A Brief History of Torah Study

Posted on: Thursday May 17, 2012

By Eliezer Diamond
Adapted from The Observant Life

Without question, life-long devotion to talmud torah (Torah study) has been the hallmark of the Jewish people. Of the five books of the Pentateuch, Deuteronomy in particular stresses the importance of studying and reviewing the commandments. In the passages that we recite as the first paragraph of the Sh’ma, we are told to “recite [God’s teachings] when at home and when away, when lying down and when rising up” (Deuteronomy 6:7). The monarch of Israel is obligated to have God’s teachings (called here simply torah) written for him on a scroll, which is “to remain with him [so that he may] read it all the days of his life” (Deuteronomy 17:19).

At the end of his life, Moses wrote down the divine teachings and gave the scroll to the priests—or, according to another tradition, the Levites—and commanded them to place it beside the Ark of the Covenant (Deuteronomy 31:24–26). Moreover, this scroll is not to remain a mere relic. Every seven years during Sukkot the scroll is to be read in the presence of the men, women, and children of Israel and the strangers in their midst (Deuteronomy 31:10–13).

While this reading may have been ceremonial rather than pedagogical, it implies that all Israelites, and those who have chosen to join them, have an obligation to familiarize themselves with God’s teachings.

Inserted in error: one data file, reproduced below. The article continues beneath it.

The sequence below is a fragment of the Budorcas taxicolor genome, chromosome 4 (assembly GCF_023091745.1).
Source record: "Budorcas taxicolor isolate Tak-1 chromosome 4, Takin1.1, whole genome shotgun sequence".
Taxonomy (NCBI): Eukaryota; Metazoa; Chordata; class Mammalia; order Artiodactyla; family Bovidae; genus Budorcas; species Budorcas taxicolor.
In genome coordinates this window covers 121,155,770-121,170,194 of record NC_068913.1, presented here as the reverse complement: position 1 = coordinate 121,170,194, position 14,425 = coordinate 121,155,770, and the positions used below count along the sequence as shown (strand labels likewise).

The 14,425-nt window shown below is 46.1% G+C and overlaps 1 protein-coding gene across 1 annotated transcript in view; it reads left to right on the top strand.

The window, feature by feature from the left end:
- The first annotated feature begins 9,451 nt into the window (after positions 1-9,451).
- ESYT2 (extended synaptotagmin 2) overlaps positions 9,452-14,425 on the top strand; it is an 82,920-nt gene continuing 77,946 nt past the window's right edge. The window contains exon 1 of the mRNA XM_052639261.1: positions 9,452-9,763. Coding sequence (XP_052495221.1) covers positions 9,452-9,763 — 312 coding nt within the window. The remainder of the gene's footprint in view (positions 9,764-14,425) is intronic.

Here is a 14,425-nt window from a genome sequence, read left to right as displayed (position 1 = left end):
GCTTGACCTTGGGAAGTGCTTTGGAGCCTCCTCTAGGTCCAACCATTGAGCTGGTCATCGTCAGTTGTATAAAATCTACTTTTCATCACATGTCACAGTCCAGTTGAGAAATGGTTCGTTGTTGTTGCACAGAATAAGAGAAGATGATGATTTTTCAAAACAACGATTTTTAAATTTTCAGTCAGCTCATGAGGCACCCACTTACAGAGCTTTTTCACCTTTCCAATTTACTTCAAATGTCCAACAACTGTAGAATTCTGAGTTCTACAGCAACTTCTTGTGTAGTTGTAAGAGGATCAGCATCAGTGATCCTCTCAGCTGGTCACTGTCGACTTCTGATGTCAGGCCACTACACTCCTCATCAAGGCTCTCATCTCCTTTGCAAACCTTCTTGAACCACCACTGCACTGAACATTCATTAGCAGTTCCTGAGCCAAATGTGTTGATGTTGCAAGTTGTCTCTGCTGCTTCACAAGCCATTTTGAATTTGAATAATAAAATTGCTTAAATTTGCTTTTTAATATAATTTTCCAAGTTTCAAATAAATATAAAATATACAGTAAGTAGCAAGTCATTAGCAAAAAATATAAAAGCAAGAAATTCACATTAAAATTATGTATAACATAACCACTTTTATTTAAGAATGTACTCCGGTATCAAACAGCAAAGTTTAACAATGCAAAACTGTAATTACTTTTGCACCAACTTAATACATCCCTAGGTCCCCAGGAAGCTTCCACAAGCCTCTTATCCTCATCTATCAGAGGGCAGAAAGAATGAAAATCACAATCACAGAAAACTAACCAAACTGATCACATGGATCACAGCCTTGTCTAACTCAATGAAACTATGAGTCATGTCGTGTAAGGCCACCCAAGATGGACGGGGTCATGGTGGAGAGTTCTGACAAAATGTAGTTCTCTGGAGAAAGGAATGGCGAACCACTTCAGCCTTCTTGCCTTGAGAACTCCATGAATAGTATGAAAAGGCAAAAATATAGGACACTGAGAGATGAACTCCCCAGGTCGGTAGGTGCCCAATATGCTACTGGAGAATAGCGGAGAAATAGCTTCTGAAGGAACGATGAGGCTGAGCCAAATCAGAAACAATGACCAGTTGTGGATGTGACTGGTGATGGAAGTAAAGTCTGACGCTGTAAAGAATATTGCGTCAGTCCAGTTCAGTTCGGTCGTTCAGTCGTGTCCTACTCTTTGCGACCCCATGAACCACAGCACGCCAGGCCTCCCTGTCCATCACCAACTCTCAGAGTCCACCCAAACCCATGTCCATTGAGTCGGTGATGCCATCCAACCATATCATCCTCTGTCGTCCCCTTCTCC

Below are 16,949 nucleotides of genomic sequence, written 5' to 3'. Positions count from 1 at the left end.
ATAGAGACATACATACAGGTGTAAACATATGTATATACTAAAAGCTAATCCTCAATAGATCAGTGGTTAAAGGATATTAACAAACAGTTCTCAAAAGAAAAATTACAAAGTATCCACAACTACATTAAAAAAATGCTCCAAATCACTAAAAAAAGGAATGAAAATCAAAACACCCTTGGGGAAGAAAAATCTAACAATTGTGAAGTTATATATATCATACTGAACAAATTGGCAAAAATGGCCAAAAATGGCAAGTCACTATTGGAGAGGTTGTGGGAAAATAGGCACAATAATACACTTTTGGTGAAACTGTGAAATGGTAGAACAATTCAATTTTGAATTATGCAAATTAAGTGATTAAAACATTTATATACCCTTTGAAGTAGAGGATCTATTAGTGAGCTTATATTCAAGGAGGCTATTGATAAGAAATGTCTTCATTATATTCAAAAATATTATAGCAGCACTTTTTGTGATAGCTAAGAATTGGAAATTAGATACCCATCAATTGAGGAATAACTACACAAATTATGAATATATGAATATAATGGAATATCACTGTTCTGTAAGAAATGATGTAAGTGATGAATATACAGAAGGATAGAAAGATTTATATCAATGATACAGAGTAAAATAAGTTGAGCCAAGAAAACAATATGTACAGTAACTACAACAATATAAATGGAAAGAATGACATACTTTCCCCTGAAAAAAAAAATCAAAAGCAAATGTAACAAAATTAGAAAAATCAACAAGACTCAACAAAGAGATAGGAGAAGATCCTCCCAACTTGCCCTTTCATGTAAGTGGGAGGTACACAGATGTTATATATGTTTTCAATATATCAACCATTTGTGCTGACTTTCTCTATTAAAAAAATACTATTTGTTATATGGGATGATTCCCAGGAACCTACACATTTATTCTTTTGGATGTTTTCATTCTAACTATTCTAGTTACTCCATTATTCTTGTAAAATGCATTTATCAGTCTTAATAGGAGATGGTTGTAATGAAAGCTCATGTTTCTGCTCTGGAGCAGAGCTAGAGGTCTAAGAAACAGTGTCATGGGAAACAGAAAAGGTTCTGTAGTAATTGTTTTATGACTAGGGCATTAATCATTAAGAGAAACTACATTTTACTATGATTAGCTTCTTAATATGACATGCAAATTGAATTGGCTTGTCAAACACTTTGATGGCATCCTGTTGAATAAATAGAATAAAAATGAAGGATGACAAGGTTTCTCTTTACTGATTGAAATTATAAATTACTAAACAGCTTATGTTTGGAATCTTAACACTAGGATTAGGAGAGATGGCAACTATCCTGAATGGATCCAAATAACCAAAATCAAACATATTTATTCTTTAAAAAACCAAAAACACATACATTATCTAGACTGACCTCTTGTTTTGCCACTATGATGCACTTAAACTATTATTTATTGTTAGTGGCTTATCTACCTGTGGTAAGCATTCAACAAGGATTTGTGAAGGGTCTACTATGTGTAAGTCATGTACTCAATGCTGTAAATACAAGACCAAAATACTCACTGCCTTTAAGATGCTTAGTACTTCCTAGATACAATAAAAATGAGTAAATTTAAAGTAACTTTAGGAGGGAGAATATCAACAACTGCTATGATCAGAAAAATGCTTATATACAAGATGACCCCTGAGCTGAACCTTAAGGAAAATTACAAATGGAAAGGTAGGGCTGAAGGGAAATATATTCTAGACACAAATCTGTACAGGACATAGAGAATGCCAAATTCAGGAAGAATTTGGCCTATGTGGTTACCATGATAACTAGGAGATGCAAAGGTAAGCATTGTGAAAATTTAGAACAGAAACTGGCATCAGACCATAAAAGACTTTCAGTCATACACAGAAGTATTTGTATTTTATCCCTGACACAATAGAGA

Torah Study Through the Ages

The scholarly consensus is that the period in which the various strands of tradition were woven together to create the Pentateuch—the moment at which the various torot became Torah—was sometime after the return to Judea from the Babylonian exile, probably around the time of Ezra (who came to Judea c. 458 B.C.E.). Indeed, some scholars have suggested that Ezra himself was responsible for the final editing of the Torah. The Book of Nehemiah describes a ceremony in which Ezra, who was both priest and scribe, and the Levites read “from the scroll of the Teaching of God, translating it and giving the sense, so they understood the reading” (Nehemiah 8:8). Moreover, this was done in public, in the presence of the people. From that moment on, the Torah became a sacred book that embodied God’s word and will; from then on Jews were enjoined to study and observe its commandments.